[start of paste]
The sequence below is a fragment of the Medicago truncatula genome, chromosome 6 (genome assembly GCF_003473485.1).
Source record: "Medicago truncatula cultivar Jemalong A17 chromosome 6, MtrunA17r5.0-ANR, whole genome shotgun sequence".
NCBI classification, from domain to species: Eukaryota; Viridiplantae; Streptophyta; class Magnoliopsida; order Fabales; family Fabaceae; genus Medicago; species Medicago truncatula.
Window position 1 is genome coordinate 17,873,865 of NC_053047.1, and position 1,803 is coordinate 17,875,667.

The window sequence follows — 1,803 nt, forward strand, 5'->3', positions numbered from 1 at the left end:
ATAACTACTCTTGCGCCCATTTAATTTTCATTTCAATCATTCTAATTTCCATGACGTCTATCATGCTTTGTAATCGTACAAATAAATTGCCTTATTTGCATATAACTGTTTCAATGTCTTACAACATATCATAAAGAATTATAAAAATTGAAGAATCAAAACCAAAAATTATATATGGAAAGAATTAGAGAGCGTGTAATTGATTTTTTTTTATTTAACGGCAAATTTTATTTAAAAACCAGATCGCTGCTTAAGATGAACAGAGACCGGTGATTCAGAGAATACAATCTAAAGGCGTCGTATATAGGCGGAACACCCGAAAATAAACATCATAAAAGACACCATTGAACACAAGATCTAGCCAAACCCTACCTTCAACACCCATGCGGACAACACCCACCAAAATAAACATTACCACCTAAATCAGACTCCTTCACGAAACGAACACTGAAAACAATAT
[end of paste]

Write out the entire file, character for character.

The sequence below is a fragment of the Medicago truncatula genome, chromosome 6 (genome assembly GCF_003473485.1).
Source record: "Medicago truncatula cultivar Jemalong A17 chromosome 6, MtrunA17r5.0-ANR, whole genome shotgun sequence".
NCBI classification, from domain to species: Eukaryota; Viridiplantae; Streptophyta; class Magnoliopsida; order Fabales; family Fabaceae; genus Medicago; species Medicago truncatula.
Window position 1 is genome coordinate 17,873,865 of NC_053047.1, and position 1,803 is coordinate 17,875,667.

The window sequence follows — 1,803 nt, forward strand, 5'->3', positions numbered from 1 at the left end:
ATAACTACTCTTGCGCCCATTTAATTTTCATTTCAATCATTCTAATTTCCATGACGTCTATCATGCTTTGTAATCGTACAAATAAATTGCCTTATTTGCATATAACTGTTTCAATGTCTTACAACATATCATAAAGAATTATAAAAATTGAAGAATCAAAACCAAAAATTATATATGGAAAGAATTAGAGAGCGTGTAATTGATTTTTTTTTATTTAACGGCAAATTTTATTTAAAAACCAGATCGCTGCTTAAGATGAACAGAGACCGGTGATTCAGAGAATACAATCTAAAGGCGTCGTATATAGGCGGAACACCCGAAAATAAACATCATAAAAGACACCATTGAACACAAGATCTAGCCAAACCCTACCTTCAACACCCATGCGGACAACACCCACCAAAATAAACATTACCACCTAAATCAGACTCCTTCACGAAACGAACACTGAAAACAATAT